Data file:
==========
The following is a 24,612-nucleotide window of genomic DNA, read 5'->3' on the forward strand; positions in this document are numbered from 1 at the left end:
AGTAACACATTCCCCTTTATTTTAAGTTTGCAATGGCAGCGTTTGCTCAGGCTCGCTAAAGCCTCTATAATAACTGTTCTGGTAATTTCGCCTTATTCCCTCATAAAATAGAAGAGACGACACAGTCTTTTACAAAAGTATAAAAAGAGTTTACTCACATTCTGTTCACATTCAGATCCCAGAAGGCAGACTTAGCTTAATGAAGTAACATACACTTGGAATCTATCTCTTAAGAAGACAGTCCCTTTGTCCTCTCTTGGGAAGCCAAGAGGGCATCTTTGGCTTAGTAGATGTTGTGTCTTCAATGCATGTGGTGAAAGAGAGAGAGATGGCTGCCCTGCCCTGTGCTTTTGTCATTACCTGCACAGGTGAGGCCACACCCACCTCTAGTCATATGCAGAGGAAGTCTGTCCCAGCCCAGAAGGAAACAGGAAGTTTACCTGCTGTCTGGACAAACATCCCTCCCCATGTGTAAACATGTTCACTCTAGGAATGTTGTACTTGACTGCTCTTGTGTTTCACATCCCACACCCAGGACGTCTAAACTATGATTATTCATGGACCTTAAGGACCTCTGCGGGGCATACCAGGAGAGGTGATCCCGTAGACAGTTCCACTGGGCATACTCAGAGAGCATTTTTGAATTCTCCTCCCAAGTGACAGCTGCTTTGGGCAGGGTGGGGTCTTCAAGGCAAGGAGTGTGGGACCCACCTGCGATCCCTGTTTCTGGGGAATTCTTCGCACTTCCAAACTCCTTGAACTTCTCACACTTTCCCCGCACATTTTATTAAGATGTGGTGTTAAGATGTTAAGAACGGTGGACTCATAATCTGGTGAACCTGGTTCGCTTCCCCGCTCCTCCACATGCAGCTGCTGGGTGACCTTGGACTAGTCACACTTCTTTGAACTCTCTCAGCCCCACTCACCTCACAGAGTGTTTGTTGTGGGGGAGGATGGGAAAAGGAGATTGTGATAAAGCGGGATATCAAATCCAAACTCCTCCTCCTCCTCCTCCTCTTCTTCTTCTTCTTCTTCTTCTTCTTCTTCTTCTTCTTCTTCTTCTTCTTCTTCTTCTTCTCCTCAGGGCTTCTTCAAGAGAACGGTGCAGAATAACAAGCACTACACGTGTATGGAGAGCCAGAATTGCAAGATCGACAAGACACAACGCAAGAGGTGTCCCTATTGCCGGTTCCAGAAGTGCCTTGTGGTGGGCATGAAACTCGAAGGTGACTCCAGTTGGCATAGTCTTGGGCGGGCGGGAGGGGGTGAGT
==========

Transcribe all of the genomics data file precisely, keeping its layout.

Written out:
The following is a 24,612-nucleotide window of genomic DNA, read 5'->3' on the forward strand; positions in this document are numbered from 1 at the left end:
AGTAACACATTCCCCTTTATTTTAAGTTTGCAATGGCAGCGTTTGCTCAGGCTCGCTAAAGCCTCTATAATAACTGTTCTGGTAATTTCGCCTTATTCCCTCATAAAATAGAAGAGACGACACAGTCTTTTACAAAAGTATAAAAAGAGTTTACTCACATTCTGTTCACATTCAGATCCCAGAAGGCAGACTTAGCTTAATGAAGTAACATACACTTGGAATCTATCTCTTAAGAAGACAGTCCCTTTGTCCTCTCTTGGGAAGCCAAGAGGGCATCTTTGGCTTAGTAGATGTTGTGTCTTCAATGCATGTGGTGAAAGAGAGAGAGATGGCTGCCCTGCCCTGTGCTTTTGTCATTACCTGCACAGGTGAGGCCACACCCACCTCTAGTCATATGCAGAGGAAGTCTGTCCCAGCCCAGAAGGAAACAGGAAGTTTACCTGCTGTCTGGACAAACATCCCTCCCCATGTGTAAACATGTTCACTCTAGGAATGTTGTACTTGACTGCTCTTGTGTTTCACATCCCACACCCAGGACGTCTAAACTATGATTATTCATGGACCTTAAGGACCTCTGCGGGGCATACCAGGAGAGGTGATCCCGTAGACAGTTCCACTGGGCATACTCAGAGAGCATTTTTGAATTCTCCTCCCAAGTGACAGCTGCTTTGGGCAGGGTGGGGTCTTCAAGGCAAGGAGTGTGGGACCCACCTGCGATCCCTGTTTCTGGGGAATTCTTCGCACTTCCAAACTCCTTGAACTTCTCACACTTTCCCCGCACATTTTATTAAGATGTGGTGTTAAGATGTTAAGAACGGTGGACTCATAATCTGGTGAACCTGGTTCGCTTCCCCGCTCCTCCACATGCAGCTGCTGGGTGACCTTGGACTAGTCACACTTCTTTGAACTCTCTCAGCCCCACTCACCTCACAGAGTGTTTGTTGTGGGGGAGGATGGGAAAAGGAGATTGTGATAAAGCGGGATATCAAATCCAAACTCCTCCTCCTCCTCCTCCTCTTCTTCTTCTTCTTCTTCTTCTTCTTCTTCTTCTTCTTCTTCTTCTTCTTCTTCTTCTTCTCCTCAGGGCTTCTTCAAGAGAACGGTGCAGAATAACAAGCACTACACGTGTATGGAGAGCCAGAATTGCAAGATCGACAAGACACAACGCAAGAGGTGTCCCTATTGCCGGTTCCAGAAGTGCCTTGTGGTGGGCATGAAACTCGAAGGTGACTCCAGTTGGCATAGTCTTGGGCGGGCGGGAGGGGGTGAGT